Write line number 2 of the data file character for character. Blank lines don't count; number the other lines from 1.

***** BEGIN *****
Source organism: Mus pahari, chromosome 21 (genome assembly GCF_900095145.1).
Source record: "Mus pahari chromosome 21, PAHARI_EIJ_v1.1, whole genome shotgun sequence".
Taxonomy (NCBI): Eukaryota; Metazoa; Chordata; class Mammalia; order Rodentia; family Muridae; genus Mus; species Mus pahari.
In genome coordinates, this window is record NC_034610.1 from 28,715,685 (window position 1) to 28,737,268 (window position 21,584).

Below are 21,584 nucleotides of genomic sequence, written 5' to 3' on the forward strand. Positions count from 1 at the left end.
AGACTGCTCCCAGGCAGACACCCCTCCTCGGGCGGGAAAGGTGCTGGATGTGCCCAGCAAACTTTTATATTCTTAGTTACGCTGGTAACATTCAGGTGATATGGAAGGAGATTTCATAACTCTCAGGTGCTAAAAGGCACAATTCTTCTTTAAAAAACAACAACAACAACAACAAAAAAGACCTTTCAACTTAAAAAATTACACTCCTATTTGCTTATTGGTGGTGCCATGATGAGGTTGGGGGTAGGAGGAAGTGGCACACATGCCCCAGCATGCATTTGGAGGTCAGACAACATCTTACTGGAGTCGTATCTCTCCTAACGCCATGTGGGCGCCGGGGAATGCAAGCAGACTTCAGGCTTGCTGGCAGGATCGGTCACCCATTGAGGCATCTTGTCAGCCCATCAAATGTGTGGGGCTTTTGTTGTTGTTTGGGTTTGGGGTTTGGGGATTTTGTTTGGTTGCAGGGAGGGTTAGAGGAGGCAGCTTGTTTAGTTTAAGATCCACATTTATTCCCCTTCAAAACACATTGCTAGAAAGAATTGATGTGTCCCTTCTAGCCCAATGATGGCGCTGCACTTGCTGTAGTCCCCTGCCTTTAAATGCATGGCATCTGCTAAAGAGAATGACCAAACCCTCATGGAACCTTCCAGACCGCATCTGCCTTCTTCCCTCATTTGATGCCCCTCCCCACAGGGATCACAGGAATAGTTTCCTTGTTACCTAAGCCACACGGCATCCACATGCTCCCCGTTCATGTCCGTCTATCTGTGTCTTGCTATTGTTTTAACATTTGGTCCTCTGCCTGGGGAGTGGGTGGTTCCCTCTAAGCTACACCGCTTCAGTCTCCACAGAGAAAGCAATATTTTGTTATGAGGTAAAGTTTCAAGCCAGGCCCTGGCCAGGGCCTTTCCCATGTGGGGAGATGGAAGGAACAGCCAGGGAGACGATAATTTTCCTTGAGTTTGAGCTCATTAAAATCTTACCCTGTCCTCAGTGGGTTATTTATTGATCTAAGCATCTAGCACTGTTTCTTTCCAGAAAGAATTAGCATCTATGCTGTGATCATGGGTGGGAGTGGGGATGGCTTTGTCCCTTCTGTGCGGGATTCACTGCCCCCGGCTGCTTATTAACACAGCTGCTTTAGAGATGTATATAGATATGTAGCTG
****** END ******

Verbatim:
Source record: "Mus pahari chromosome 21, PAHARI_EIJ_v1.1, whole genome shotgun sequence".